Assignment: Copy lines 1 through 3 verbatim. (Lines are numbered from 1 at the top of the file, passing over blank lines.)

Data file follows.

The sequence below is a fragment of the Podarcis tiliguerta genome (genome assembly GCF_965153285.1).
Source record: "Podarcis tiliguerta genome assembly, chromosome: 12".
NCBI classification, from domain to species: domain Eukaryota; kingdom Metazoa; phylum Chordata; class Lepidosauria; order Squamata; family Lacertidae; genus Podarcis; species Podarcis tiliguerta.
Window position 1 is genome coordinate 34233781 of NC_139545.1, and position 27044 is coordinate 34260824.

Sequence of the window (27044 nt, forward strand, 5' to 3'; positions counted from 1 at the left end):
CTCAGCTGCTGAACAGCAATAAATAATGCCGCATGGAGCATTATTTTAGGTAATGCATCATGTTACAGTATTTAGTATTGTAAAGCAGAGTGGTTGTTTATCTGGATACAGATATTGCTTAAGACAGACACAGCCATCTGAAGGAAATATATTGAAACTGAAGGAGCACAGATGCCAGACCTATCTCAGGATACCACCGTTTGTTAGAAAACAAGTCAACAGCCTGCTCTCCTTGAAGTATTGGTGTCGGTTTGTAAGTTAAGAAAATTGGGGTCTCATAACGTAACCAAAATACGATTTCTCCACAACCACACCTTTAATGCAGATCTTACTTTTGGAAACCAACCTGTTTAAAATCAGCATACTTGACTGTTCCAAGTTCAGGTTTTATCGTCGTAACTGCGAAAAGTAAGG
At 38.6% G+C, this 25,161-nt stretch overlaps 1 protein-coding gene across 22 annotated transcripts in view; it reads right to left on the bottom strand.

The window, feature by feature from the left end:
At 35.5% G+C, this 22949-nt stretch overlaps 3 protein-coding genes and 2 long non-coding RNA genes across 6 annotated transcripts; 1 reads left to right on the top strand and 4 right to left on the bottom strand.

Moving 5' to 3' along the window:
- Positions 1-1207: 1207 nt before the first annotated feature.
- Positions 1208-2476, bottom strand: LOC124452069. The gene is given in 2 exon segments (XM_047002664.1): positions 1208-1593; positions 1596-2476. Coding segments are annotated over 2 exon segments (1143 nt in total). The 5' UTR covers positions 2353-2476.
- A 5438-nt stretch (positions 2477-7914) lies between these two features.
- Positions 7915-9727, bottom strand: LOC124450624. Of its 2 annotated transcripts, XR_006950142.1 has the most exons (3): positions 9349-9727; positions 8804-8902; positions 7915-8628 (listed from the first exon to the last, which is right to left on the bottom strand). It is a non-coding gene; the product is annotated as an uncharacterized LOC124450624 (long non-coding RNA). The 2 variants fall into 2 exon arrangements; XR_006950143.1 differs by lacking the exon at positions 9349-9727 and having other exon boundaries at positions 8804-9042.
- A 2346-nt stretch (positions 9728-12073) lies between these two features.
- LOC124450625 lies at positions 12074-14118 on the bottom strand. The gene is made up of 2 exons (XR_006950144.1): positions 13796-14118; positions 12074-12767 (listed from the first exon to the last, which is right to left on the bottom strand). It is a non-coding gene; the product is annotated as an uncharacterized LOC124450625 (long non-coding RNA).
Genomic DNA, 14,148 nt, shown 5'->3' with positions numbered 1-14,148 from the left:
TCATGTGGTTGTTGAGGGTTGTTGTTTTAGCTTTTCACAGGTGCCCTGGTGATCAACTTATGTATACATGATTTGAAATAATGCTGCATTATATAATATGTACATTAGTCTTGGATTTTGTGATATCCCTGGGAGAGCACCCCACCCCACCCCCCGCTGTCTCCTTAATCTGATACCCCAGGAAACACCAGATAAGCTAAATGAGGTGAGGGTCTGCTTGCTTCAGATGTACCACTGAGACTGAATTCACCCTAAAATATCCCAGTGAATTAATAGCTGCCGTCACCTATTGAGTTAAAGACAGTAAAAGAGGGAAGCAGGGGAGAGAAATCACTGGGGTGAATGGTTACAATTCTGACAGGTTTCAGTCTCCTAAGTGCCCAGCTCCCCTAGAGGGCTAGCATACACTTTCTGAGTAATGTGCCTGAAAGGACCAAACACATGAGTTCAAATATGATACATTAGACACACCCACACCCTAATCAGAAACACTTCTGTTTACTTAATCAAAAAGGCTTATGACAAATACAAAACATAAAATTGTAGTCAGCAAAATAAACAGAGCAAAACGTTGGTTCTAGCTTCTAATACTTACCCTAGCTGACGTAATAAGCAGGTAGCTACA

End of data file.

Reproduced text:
The sequence below is a fragment of the Podarcis tiliguerta genome (genome assembly GCF_965153285.1).
Source record: "Podarcis tiliguerta genome assembly, chromosome: 12".
NCBI classification, from domain to species: domain Eukaryota; kingdom Metazoa; phylum Chordata; class Lepidosauria; order Squamata; family Lacertidae; genus Podarcis; species Podarcis tiliguerta.